U.S. Homeland Security watchdog broke ethics rules in previous job, report says

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FILE PHOTO: Supporters of U.S. President Donald Trump gather in Washington

WASHINGTON – U.S. Homeland Security Department Inspector General Joseph Cuffari, who has been embroiled in controversy over the investigation into the Jan. 6, 2021, attack on the Capitol, violated ethics rules in a previous government job, according to a Justice Department report issued in 2013.

Cuffari was investigated by the Justice Department’s Office of Inspector General (OIG) when he served as a special agent in the OIG’s Tucson office.

The OIG found Cuffari violated ethics rules by, among other things, failing to notify his supervisors about his testimony in a lawsuit brought by a federal prisoner and by referring law firms where friends worked to the prisoner’s family.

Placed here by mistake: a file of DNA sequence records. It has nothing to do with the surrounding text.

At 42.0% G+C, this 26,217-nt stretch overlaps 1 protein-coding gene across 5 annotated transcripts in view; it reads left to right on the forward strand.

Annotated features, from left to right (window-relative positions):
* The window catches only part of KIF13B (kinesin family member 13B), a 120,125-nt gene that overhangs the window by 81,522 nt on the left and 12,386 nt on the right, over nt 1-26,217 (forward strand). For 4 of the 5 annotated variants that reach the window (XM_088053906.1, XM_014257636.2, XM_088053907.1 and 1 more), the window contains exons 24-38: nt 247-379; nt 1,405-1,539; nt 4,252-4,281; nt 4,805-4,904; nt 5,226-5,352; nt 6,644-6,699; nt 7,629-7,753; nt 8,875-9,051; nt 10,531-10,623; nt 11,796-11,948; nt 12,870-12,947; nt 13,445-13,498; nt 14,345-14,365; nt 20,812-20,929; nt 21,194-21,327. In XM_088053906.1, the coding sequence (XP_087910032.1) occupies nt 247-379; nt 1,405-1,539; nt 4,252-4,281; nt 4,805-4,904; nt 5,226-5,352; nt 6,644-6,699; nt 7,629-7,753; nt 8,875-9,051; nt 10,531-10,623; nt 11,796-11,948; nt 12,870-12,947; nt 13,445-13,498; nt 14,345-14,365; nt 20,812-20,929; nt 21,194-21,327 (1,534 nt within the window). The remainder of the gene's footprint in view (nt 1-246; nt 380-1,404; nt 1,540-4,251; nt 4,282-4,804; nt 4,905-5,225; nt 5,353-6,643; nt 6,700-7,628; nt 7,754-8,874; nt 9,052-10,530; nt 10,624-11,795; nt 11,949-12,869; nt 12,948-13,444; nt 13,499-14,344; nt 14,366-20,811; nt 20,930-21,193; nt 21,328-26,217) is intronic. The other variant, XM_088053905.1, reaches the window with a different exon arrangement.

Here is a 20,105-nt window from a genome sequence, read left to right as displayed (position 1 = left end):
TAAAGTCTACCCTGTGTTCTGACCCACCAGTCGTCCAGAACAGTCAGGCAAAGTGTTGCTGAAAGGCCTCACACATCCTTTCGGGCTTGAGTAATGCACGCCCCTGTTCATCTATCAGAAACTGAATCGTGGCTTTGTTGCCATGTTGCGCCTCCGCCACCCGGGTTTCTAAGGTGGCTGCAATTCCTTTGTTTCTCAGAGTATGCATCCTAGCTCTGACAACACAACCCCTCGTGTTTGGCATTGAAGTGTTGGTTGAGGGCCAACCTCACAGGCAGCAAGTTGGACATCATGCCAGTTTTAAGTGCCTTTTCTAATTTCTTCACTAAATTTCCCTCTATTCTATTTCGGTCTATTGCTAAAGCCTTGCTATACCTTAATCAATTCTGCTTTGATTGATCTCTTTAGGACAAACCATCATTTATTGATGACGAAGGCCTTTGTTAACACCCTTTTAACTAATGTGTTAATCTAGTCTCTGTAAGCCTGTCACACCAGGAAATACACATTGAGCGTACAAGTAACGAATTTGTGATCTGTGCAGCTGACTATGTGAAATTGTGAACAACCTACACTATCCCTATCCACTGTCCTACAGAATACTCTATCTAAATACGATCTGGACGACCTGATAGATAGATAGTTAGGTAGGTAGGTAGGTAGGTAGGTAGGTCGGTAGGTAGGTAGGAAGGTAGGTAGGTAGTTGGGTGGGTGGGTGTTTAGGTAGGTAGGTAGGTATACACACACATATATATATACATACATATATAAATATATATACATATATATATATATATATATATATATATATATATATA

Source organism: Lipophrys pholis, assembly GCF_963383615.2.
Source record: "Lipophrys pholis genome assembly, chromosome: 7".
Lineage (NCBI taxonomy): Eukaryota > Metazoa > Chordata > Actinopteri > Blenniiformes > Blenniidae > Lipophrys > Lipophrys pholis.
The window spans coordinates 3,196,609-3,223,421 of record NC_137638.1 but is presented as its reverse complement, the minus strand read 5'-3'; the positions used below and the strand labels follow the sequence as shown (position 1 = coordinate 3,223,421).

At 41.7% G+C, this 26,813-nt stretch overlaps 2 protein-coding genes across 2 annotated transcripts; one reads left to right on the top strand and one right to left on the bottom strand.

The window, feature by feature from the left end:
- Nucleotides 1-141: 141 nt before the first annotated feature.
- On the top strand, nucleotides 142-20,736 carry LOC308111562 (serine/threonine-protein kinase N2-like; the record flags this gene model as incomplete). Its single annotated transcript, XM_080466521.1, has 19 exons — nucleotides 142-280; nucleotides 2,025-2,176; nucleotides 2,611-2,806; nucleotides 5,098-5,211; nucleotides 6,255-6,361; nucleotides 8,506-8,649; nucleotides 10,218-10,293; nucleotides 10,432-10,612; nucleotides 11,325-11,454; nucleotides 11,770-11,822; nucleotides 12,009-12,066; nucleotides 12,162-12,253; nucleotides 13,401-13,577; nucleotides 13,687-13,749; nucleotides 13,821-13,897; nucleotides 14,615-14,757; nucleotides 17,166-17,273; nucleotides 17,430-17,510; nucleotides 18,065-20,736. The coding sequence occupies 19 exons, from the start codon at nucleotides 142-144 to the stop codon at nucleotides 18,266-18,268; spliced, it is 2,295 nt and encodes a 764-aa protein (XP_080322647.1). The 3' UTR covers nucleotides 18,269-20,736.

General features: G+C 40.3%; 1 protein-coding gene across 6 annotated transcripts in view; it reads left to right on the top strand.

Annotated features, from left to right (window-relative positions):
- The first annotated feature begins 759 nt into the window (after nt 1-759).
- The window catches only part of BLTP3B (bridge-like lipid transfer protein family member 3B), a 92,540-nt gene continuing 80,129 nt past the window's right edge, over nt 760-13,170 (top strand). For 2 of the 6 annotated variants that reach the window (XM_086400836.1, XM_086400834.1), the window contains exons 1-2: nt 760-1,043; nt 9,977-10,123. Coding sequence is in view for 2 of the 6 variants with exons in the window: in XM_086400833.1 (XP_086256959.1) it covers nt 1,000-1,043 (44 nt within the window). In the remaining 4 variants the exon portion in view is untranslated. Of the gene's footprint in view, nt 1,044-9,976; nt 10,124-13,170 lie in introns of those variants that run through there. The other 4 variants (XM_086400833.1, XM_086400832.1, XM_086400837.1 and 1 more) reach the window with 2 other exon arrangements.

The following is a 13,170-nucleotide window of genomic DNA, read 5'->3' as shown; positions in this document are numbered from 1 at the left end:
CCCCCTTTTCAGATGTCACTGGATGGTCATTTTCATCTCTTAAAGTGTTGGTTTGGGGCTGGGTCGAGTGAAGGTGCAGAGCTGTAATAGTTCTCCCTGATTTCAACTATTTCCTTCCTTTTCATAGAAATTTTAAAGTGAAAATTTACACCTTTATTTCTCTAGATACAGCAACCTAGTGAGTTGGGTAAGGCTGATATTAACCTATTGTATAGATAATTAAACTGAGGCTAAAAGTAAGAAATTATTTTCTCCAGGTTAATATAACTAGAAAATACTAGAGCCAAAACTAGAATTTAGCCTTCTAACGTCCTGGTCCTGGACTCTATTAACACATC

The report was released by House of Representatives Oversight Committee Chair Carolyn Maloney and House Homeland Security Committee Chair Bennie Thompson. They have called on Cuffari to recuse himself from the investigation into Secret Service text messages related to the Jan. 6 probe.

Cuffari did not immediately respond to a request for comment on the report.

“The 2013 memo we are releasing today raises yet more questions about whether Mr Cuffari can complete this investigation with impartiality and integrity as Inspector General,” Maloney and Thompson, who also heads the House Select Committee investigating the Capitol attack, said in a statement.

Cuffari left the Justice Department’s Office of Inspector General in 2013 after the investigation. He was nominated by then-President Donald Trump and confirmed by the Senate in 2019 as the Homeland Security Department’s inspector general.

Maloney and Thompson said in a letter last week they had lost confidence in Cuffari after he failed to inform Congress for months that Secret Service messages around Jan. 6, 2021, might have been erased.

The Select Committee subpoenaed the Secret Service this month, seeking text messages from Jan. 5 and Jan. 6, 2021, after the Secret Service said data from some phones had been lost during a system migration that was initiated prior to the inspector general’s request.

(Reporting by Eric Beech; Editing by Robert Birsel)

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